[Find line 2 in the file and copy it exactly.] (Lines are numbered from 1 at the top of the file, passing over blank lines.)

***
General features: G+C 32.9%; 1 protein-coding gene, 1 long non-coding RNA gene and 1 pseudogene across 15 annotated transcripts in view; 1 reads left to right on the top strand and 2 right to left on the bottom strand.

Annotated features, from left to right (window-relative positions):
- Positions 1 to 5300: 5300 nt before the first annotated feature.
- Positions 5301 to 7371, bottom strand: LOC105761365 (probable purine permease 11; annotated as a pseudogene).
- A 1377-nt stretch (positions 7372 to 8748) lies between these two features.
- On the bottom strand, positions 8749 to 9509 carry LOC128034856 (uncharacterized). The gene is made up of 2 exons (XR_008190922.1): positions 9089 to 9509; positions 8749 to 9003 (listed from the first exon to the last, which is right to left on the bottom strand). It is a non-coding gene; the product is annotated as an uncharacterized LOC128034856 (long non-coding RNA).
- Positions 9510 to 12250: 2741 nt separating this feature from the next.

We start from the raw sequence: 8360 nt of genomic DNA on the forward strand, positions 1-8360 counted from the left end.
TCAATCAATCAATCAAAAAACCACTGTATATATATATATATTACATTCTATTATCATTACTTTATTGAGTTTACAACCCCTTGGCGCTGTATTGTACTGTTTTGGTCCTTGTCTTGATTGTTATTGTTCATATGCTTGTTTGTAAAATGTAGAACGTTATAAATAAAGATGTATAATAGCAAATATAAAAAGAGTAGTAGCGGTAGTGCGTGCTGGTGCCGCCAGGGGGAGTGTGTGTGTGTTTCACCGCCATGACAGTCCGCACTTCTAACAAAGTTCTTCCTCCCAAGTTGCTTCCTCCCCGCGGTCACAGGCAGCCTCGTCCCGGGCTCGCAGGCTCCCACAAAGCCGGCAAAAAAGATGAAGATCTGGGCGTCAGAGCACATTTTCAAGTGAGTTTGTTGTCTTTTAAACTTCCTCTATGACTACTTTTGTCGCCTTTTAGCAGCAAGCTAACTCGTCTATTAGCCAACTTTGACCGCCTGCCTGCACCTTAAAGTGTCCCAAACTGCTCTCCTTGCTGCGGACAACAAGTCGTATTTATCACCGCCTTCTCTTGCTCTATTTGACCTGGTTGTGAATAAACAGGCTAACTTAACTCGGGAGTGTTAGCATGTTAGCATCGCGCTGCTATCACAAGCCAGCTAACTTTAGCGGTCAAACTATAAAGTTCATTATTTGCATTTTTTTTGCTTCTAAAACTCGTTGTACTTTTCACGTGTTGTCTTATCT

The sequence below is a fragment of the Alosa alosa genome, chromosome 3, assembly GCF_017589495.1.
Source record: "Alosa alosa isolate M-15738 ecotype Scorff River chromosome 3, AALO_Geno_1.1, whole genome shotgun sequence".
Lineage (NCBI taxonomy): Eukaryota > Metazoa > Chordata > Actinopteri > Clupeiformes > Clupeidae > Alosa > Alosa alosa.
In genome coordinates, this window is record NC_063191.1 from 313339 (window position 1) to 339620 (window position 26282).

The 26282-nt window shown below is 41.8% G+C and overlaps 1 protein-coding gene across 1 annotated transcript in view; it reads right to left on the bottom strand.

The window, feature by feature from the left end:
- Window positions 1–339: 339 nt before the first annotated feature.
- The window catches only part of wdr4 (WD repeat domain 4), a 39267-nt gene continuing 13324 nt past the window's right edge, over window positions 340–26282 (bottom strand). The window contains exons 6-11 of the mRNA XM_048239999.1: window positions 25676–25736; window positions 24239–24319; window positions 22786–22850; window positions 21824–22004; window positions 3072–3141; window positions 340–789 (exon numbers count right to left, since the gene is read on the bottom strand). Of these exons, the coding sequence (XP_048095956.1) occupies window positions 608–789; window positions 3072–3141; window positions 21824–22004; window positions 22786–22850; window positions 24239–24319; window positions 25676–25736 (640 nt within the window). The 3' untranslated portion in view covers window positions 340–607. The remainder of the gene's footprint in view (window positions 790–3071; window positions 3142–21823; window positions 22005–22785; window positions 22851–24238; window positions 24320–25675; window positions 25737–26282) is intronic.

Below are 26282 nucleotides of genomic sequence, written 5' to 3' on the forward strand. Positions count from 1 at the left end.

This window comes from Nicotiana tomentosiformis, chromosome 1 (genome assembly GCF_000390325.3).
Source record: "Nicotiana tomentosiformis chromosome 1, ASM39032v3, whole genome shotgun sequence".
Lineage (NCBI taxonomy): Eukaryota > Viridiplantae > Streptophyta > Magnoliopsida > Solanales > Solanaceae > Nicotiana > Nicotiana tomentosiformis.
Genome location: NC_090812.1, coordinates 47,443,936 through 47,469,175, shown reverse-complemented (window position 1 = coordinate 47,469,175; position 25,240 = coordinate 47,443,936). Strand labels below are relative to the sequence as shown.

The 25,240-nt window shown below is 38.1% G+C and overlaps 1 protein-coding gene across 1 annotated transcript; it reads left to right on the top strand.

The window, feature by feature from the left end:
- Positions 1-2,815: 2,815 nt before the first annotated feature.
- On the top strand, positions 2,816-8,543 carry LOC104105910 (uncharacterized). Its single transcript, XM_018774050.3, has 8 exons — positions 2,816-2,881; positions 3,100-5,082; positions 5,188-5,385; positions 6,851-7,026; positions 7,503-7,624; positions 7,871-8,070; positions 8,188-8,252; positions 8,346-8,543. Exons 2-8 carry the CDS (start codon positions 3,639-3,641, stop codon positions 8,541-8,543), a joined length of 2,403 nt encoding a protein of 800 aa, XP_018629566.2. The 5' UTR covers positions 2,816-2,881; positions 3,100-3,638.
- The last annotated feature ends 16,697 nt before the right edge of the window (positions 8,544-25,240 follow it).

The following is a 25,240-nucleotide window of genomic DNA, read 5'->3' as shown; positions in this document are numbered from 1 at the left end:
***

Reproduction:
Annotated features, from left to right (window-relative positions):